Across the globe there is a tendency for people to view snakes in a negative light, a fear born of unfamiliarity. It is difficult to imagine a scenario where snakes are protected from threats, like habitat loss and persecution, without countering innate anti-snake bias. As we learn about snakes, we can present them in more relatable ways.
Questions concerning snakes are bountiful everywhere, but especially in Southeast Asia. Many species across the region have scant natural history information and remain taxonomically ambiguous. Even the most charismatic snake species lack widespread work that would help us understand their populations and threats they face.
We at the Sakaearat Conservation and Snake Education Team (find us on Instagram!) are exploring the lives of snakes (king cobras, green pit vipers, green cat-eyed snakes, Burmese pythons and kraits) with the goal of understanding their habitat and space requirements. The longest running project involves perhaps the best ambassador for Southeast Asian snakes — the king cobra. They are instantly recognizable, strikingly beautiful, and (perhaps surprisingly to some people) infrequently appear in hospital snakebite records. Despite their charisma and wide-distribution, almost all the modern work on the ecology of king cobras has been limited to the western Ghats in India.
We are working in Thailand’s northeast province of Nakhon Ratchasima, in the Sakaerat Biosphere Reserve. The reserve presents an opportunity to study king cobras in a number of habitats. The core of the reserve is protected old growth forest and seasonally burnt dry dipterocarp forest. Surrounding the oldest forests are plantations, attempting to restore a larger area to a forested state. Beyond the reforestation area is a mix of agriculture and small villages. Typical crops for the region are rice, sugar cane and corn, often interspersed with orchards. Straight through the middle of agricultural land, and bordering the forest is a four-lane highway connecting the Northeast to Bangkok. This complex landscape of competing interests and land-use is where our king cobras live, and where the team follows their every move.
King cobras are elusive, presenting a myriad of problems when studying them. Because of the difficulty recapturing kings, we turned to radio-telemetry. Kings of sufficient size and health have radio-transmitters implanted, allowing a signal to be detected and followed. Every day the team heads out, into forest, fields and streambeds to record the kings’ locations.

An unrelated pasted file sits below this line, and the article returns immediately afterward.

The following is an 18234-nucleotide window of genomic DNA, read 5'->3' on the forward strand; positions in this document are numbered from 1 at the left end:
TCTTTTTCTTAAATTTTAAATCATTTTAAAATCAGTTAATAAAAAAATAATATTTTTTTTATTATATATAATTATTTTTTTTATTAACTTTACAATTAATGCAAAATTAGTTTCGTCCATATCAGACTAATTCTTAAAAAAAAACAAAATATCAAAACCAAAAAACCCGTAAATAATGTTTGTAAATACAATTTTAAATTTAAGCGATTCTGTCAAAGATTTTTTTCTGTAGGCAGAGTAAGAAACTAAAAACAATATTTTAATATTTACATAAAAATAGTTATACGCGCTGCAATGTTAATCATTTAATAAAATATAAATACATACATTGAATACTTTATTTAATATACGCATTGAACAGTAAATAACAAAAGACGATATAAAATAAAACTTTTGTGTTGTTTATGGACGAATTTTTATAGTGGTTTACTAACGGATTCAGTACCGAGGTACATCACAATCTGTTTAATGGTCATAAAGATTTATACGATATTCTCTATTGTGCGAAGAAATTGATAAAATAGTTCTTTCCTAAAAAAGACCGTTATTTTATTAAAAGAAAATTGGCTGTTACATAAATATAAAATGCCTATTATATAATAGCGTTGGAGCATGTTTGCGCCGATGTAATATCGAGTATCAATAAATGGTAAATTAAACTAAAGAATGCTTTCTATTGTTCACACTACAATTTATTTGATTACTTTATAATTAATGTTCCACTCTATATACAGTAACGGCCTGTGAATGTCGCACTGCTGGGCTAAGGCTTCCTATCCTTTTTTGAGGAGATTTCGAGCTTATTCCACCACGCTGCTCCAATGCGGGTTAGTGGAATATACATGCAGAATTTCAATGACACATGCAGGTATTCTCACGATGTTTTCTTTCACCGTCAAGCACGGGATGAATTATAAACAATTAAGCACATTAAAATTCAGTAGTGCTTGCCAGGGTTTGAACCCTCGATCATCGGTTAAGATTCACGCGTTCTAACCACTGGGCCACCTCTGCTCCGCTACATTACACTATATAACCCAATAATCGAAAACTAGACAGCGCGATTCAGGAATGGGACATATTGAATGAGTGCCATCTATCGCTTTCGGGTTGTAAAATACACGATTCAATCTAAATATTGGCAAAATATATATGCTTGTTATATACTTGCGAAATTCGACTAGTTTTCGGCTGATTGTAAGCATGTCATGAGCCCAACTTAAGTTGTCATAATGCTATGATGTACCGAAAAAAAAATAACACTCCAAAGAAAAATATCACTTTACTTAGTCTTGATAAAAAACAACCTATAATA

After years of tracking, we are gaining a glimpse into king cobra life. We have documented the huge areas they span, over 700 ha (~2.7 square miles) for the adult males. While there is some indication that they prefer the safety (or food) of the forest, they are willing to traverse highways and fields, especially while searching for mates. A dangerous habit given how king cobras are one of the most feared snake species in the region. The pattern of tracked king cobra mortalities in unprotected areas suggest that the fear is leading to persecution.
Our inability to use systematic trapping prevents any conclusions on whether the persecution and accidental deaths in unprotected areas are undermining the king cobra population. But the trend of finding dead kings outside the protected area, together with seeing few instances of natural deaths, is worrying.
How do we prevent further king cobra deaths? A larger protected area could be a solution, but this would be costly, unjustly displace people, and does not tackle the underlying cause. From the mortalities we have witnessed, we believe tackling the negative perceptions and fear surrounding king cobras is important. The lack of human envenomations by king cobras can help convince people king cobras are more threatened than threat. Also, efforts to limit the incidental deaths from road mortalities, pollution and wildlife traps are required. Reducing road mortalities will require better crossing systems, but may also be reduced via education if road-users are deliberately targeting snakes. Both pollution and wildlife trapping will require larger scale changes in society’s attitudes, but can be integrated into local education efforts.
Our tracking of king cobras and other snake species, provides the information we need to conserve them in an ever-changing landscape. One pattern is becoming clear for king cobras, conservation cannot stop at the boundary of protected areas. It needs to tackle underlying prejudices against snakes and appreciate the importance of habitat connectivity.
Papers from SCSET on king cobras:
Marshall, B. M., Strine, C. T., Jones, M. D., Theodorou, A., Amber, E., Waengsothorn, S., … Goode, M. (2018). Hits Close to Home: Repeated Persecution of King Cobras (Ophiophagus hannah) in Northeastern Thailand.Tropical Conservation Science, 11, 194008291881840. https://doi.org/10.1177/1940082918818401
Marshall, B. M., Strine, C. T., Jones, M. D., Artchawakom, T., Silva, I., Suwanwaree, P., & Goode, M. (2018). Space fit for a king: spatial ecology of king cobras (Ophiophagus hannah) in Sakaerat Biosphere Reserve, Northeastern Thailand. Amphibia-Reptilia.https://doi.org/10.1163/15685381-18000008
Strine, C. T., Silva, I., Crane, M., Nadolski, B., Artchawakom, T., Goode, M., & Suwanwaree, P. (2014). Mortality of a wild king cobra, Ophiophagus hannahCantor, 1836 (Serpentes: Elapidae) from Northeast Thailand after ingesting a plastic bag. Asian Herpetological Research, 5(4), 284–286. https://doi.org/10.3724/SP.J.1245.2014.00284
About the author:
Benjamin Marshall is a researcher at the Suranaree University of Technology, where he focuses on the analysis of radio-telemetry data. Also keen to communicate research, Ben co-hosts a fortnightly Herpetological podcast that looks at recent research findings.
The Sakaerat Conservation and Snake Education Team was set-up by Dr Colin Strine and is currently being led by Doctoral student Max Jones.